Local Authors Publish Exposé on Past and Present Progressive Movements

(Courtesy of Ania Keenan)
Front cover of Picturing Resistance, a book written by Ken and Melanie Light, which shows protests in front of the Lincoln Memorial during the 1963 March on Washington.

    Demonstrators stood with hands held together in front of the Lincoln Memorial. The date was August 18, 1963, when it was still unusual to see African Americans and white people holding hands in public. The crowd was a part of the March on Washington for Jobs and Freedom, protesting for racial justice and civil rights. Standing a distance away, photojournalist Leonard Freed captured this historic shot, signifying interracial support for the civil rights movement.
    Nearly 80 years later, Freed’s cover photograph embodies the point-of-view of local husband and wife author-team’s Melanie and Ken Light’s newest social documentary book: Picturing Resistance, Moments of Social Change from the 1950s to Today.
    Although the specific focus of the project was new, both Melanie and Ken have spent their professional careers focused on social change.
    Ken, a professor of photojournalism at U.C. Berkeley, was first published as a photographer at the age of 18 when he captured images of the unrest that took place in the aftermath of the 1970 Kent State Shootings. For Ken, that was a turning point in his career, when he realized that photojournalism would be his path.
    “I was caught in that tornado of social change, and I realized that photography had an important way of recording history,” Ken said.
    Throughout his career, he continued to turn his lens on progressive movements, producing 11 books of photographs focusing upon specific movements and broader change over time.
    Melanie also developed a focus on social change, although her resume has been more multifaceted than Ken’s. As an executive founder of Forovision, an international non-profit that supports documentary photographers, Melanie is a certified fine art appraiser managing a private art and book collection. Prior to the pandemic, she taught and lectured internationally.
    According to Melanie, her work is driven by the particular question that captures her interest at the time.
    “That’s how my life has been driven, by whatever question consumes me,” Melanie said. It was this vibrant curiosity that drew Melanie to a job in the stock market out of college, and more recently to found the Orinda Fire Wise Council after becoming concerned about the lack of wildfire preparation in her neighborhood.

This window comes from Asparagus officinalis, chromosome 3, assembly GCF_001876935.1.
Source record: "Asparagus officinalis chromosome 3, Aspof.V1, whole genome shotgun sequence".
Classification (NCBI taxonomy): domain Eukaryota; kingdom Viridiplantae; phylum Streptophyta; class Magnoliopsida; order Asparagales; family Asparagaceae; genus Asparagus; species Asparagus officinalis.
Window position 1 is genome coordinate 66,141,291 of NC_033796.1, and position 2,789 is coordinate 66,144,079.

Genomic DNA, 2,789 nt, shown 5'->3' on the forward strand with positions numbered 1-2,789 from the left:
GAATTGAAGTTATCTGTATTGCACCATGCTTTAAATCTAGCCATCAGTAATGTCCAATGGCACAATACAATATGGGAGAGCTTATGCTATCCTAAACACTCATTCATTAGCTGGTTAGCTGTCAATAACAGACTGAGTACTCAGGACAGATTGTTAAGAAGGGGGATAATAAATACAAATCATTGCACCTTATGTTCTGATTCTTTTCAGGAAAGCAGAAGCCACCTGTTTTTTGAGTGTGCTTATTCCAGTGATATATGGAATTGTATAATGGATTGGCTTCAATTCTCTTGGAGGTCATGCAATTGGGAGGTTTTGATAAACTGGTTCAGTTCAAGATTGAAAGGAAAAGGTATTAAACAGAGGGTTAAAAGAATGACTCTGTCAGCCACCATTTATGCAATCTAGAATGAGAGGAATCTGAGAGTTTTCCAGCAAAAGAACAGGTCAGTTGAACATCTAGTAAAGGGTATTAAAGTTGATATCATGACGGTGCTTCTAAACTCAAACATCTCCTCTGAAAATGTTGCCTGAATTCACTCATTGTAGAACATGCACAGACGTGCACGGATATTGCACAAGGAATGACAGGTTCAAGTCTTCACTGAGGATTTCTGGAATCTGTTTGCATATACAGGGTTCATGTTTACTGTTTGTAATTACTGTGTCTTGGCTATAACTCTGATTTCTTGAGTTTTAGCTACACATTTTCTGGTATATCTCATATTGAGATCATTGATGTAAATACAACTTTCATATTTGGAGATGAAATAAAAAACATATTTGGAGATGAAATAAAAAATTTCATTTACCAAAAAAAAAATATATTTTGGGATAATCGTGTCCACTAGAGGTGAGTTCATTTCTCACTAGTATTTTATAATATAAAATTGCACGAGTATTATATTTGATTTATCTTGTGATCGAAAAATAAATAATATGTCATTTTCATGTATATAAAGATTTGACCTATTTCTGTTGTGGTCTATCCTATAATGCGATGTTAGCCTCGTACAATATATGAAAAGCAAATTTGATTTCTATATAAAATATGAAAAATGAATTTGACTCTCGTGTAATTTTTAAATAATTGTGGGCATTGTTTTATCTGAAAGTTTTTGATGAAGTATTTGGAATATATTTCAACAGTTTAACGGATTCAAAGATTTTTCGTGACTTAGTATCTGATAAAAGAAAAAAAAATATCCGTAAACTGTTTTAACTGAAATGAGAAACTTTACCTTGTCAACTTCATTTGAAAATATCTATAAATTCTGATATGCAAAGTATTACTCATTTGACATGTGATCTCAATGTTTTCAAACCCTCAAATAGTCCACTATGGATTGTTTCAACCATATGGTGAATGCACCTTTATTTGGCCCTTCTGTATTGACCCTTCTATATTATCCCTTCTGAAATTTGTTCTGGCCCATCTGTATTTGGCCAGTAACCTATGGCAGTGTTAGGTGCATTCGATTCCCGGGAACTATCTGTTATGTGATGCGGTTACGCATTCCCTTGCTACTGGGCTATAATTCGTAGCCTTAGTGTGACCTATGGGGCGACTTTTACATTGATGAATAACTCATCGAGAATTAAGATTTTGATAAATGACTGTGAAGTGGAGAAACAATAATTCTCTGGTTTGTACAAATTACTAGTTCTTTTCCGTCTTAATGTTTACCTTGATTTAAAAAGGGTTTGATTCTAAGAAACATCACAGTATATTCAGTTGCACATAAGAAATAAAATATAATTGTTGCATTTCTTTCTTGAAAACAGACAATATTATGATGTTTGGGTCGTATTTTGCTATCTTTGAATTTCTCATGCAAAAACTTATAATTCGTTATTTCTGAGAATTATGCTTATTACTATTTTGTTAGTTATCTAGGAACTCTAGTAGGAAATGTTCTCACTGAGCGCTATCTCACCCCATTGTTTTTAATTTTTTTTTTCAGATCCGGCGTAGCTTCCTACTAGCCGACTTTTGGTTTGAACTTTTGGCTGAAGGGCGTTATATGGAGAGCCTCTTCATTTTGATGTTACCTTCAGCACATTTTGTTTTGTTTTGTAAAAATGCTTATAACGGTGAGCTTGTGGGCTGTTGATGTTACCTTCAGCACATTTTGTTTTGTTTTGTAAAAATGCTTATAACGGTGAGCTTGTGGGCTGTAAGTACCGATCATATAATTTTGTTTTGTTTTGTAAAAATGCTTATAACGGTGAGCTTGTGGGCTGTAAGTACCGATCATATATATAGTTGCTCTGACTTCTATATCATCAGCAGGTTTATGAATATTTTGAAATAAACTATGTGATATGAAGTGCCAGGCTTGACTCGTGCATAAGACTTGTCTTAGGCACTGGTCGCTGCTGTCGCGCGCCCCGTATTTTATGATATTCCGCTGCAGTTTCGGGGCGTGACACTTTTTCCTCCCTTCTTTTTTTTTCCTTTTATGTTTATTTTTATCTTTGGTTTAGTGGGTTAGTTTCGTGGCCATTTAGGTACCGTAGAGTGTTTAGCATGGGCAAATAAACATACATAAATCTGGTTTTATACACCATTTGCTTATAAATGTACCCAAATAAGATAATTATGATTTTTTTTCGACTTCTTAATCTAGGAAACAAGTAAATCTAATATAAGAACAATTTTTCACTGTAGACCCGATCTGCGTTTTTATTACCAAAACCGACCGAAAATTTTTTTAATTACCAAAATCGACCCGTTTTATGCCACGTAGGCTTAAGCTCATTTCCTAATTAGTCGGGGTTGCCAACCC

Creating Picturing Resistance was not Melanie and Ken’s first joint project. The two worked together on previous documentary books, Coal Hollow and Valley of Shadows and Dreams. This, however, it was their first collaborative project working for a publishing company.
    Their previous projects had been self-driven, brainstormed and funded. In the case of Picturing Resistance, the Lights were contacted by Penguin Random House and given the assignment to capture progressive social movements from 1955 to 2019.
    Although they can’t know for sure, the Lights have a shared suspicion that their assignment for the book stemmed from an art show they curated at the Berkeley Arts Center in 2017. Called “Resistors,” it covered 50 years of political resistance in the Bay Area.
    “That gave rise, we think, to one of the editors seeing the show and contacting us to expand it to be a national overview of grassroots resistance,” Ken said.
    In the process of creating the book, Melanie and Ken divided the work so that they could each exercise their expertise. Melanie did most of the research and writing, combing through a lengthy list of sources to gather information about the dozens of social movements featured throughout the book’s six chapters. She then took this information and crafted short summaries for every chapter of the book as well as explanations for each of the photographs.
    Ken was responsible for jump-starting the process of selecting photos from his own work, and the work of other photojournalists, that would provide the best visuals for Melanie’s explanations.
    According to the couple, Ken possesses a somewhat encyclopedic memory when it comes to photography. He drew on professional connections and his background in activism to retrieve the images he most desired for the book.
    The personal connections the Light’s share to the movements featured in their book increased both their dedication to authenticity and the pressure that they felt to “get it right.” Ken said, “People’s lives were really in these movements, and they are the guardians of history.”
    The overall message the Lights concluded that they wanted young people to get from their book is a respect for history and for the generations of activists that came before them. “Sometimes, especially young people, become politically active and they’ll think that they are inventing something new. And, it’s like ‘No, your grandparents did the exact same thing,” Melanie said.

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